Plenty to give thanks for at Basalt High School
November 20, 2014
Thanksgiving has been an American tradition since the mid-1600s that has become an annual opportunity to acknowledge what we're grateful for as individuals and families.
That's what made the second annual English as a Second Language Thanksgiving Dinner at Basalt High School even more special for the families involved. Many are new to the country and aren't familiar with all the American holiday traditions but carry a common bond of something to share that they're thankful for.
"We had around 160 attend the dinner last year, and some of the people had never eaten turkey before," said Leticia Ingram, an instructor from the English Language Learners program at Basalt High. "We shared what we know about Thanksgiving in this land of immigrants, and many of us shared what we're grateful for in our lives. It was a wonderful way to connect."
On Wednesday evening, more than 200 people showed up for the celebration.
The dinner came to life last year after Ingram made a pitch for an "experience" grant from the Thrift Shop of Aspen to give some local experience to the ESL families. Several of the Thrift Shop ladies in attendance that day were so moved by Ingram's request that they wanted to do something extra to help that community.
Thrift Shop volunteer Becky Steere, who also is a private chef, suggested the Thanksgiving dinner. Steere offered her services and time to prepare a meal for the ESL families at Basalt High as well as other ESL families in the Basalt community. More Thrift Shop ladies followed, and the Thanksgiving event was created.
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This year, Steere is preparing 100 pounds of turkey, 7 liters of gravy, 40 pounds of mashed potatoes and sweet potatoes, cornbread stuffing, green beans and Brussels sprouts, frozen pink salad, and pies, both pumpkin and pecan.
There also will be a roast beef carving station courtesy of the Avalanche Meat and Cheese Shop, flowers sold at cost from City Market, party rentals at a generous discount from Bethel Party Equipment Rentals and floral decorations from Sashae Floral Arts and Gifts in Aspen.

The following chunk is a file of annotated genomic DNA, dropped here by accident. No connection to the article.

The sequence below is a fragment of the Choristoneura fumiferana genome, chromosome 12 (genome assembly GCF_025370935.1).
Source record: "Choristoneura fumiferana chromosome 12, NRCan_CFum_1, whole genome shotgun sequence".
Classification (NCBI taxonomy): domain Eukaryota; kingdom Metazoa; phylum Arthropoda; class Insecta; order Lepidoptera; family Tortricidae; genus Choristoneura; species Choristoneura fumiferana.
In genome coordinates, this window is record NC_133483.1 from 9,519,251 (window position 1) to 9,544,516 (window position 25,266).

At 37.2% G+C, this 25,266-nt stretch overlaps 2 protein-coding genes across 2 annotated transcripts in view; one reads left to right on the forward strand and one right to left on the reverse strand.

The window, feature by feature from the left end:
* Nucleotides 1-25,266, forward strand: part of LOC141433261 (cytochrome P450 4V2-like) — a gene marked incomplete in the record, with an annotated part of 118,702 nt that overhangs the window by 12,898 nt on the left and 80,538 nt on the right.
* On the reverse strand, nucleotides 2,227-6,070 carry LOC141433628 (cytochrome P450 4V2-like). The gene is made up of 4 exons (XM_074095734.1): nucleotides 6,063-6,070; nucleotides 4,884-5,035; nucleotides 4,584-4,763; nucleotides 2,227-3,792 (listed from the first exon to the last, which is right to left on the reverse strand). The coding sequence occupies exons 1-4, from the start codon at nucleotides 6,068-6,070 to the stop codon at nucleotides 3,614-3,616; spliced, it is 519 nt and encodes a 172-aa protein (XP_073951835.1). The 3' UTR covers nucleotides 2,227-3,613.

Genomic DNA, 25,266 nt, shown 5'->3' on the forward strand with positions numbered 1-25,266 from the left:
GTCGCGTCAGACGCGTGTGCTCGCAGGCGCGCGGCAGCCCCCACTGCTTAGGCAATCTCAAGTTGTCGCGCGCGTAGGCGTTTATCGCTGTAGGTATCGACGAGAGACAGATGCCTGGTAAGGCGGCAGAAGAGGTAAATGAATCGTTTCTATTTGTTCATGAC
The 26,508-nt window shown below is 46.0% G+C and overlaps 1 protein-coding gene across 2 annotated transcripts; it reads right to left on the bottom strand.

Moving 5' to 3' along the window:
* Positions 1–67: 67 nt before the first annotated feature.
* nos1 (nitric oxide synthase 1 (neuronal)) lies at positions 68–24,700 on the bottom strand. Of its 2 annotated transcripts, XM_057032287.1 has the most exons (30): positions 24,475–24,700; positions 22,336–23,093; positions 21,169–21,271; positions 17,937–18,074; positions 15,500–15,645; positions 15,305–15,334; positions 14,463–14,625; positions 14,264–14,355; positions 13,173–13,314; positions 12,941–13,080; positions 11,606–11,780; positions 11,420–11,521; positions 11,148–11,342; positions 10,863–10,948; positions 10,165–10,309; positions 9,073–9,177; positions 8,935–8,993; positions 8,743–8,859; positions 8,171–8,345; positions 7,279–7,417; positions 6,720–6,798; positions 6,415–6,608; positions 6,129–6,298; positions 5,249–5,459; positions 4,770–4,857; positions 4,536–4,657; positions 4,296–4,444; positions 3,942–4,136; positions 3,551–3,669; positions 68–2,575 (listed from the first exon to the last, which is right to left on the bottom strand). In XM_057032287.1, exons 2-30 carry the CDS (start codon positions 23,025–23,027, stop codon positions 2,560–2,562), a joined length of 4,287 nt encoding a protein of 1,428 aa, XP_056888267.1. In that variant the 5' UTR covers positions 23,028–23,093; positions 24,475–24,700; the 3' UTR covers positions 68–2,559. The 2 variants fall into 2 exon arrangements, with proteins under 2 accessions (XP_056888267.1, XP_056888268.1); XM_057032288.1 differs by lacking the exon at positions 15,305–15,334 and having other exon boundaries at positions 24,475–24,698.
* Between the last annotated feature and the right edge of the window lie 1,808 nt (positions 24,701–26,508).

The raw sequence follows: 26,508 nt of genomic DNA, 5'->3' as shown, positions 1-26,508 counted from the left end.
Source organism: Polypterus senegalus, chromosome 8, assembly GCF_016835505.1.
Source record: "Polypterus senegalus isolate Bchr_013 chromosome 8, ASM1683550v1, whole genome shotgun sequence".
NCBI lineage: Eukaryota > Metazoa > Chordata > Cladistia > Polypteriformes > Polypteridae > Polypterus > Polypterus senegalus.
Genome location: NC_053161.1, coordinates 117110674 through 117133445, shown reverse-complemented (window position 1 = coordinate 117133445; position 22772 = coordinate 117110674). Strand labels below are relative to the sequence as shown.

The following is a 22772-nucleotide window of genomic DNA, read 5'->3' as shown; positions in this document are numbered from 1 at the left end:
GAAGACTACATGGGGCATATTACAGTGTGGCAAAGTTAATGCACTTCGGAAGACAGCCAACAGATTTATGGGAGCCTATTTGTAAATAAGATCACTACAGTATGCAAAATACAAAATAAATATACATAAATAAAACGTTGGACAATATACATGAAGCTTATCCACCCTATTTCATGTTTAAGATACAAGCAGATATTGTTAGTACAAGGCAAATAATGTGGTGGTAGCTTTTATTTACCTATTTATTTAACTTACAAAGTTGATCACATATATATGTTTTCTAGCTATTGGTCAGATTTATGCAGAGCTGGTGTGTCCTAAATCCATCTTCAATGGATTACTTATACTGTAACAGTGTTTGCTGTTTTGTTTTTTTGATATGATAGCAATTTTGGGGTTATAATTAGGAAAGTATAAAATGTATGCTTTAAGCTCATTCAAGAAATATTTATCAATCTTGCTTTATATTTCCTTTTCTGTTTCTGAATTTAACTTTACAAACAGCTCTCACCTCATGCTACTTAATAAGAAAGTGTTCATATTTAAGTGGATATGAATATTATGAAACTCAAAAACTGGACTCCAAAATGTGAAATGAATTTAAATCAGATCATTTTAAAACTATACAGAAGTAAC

"I'm from Nashville, and I'm bringing a bit of a Southern feel to this meal," Steere said. "Last year the families were so sweet. Some of them had never seen a pumpkin or pecan pie. Ingram is really trying to share our culture with these families. Most of them aren't in the most comfortable place right now. Many are in survival mode, and this is a great chance to have something to celebrate."
Katherine Sand is a member-at-large on the Thrift Shop board of directors and is chairwoman of the grants committee. Like Steere, she was moved by Ingram's passion and volunteered at the event in 2013 and returned again this year to help with the dinner.
Sand made 10 pecan pies for the event and will be washing dishes after the meal.
"Many of the families at the dinner haven't had a chance to integrate into the American culture yet," Sand said. "Last year, many of them were genuinely touched. It was a Thanksgiving celebration in the best possible way and everyone seemed grateful to be together."
Ingram returned to the Thrift Shop this year seeking another grant and brought a half dozen ESL students with her so they could tell the Thrift Shop what they were grateful for in this country.
"It was a Kleenex moment," Sand said.
Ingram said she expects the event to get better each year. This year, she saw many more students get involved with the meal. She had 15 students volunteer to wait tables, another group volunteered to clean up afterward, and a third group raised money to support a raffle at the event.
"It was wonderful to see the people become more relaxed as the evening went on," Ingram said. "It really became a common experience we all could share and relate to, even without a common language other than food. I don't think everyone likes all the different foods, but they definitely learned about American culture. It was really a day of giving thanks for so many things."